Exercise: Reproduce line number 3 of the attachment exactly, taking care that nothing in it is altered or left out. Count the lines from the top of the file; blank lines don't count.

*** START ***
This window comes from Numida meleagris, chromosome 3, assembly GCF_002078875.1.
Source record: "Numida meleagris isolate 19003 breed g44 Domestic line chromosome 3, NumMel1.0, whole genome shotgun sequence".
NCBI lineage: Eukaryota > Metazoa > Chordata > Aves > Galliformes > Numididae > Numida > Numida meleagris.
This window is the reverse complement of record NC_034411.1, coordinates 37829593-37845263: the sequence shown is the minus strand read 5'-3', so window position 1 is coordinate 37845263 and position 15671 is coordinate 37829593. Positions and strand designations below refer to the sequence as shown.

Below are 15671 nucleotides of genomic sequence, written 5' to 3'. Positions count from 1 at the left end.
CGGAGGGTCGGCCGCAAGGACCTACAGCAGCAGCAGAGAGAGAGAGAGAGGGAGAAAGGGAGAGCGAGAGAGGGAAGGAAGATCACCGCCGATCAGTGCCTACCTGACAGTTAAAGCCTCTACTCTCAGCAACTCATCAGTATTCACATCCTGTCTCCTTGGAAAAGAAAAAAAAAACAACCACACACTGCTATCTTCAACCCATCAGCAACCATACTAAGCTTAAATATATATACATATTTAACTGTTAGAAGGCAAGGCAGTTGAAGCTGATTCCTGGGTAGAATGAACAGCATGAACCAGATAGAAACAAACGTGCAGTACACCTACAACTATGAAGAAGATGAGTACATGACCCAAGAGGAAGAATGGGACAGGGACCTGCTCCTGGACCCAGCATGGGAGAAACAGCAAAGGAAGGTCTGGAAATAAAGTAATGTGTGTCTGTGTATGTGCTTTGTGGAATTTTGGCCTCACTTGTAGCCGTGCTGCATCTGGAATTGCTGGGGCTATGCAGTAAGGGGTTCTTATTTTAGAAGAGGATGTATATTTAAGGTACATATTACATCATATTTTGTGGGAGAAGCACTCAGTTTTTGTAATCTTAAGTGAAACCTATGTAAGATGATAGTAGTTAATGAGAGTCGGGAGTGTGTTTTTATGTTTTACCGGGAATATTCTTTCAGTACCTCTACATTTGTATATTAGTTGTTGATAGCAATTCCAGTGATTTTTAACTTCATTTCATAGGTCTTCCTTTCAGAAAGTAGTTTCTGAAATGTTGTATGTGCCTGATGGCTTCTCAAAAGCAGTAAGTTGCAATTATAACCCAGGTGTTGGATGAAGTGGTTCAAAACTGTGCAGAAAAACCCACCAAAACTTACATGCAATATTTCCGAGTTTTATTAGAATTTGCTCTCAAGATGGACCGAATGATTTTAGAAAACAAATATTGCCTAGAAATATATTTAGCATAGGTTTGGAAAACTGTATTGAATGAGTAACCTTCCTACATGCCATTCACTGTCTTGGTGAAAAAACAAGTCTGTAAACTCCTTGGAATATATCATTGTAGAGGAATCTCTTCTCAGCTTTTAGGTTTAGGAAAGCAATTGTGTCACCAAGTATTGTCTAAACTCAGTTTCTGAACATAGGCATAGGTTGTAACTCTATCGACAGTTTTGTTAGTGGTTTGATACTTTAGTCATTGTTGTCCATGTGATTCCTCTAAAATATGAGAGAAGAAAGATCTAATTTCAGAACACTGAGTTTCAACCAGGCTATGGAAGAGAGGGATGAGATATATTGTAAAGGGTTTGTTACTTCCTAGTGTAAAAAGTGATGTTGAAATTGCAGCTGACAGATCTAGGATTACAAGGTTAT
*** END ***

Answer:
NCBI lineage: Eukaryota > Metazoa > Chordata > Aves > Galliformes > Numididae > Numida > Numida meleagris.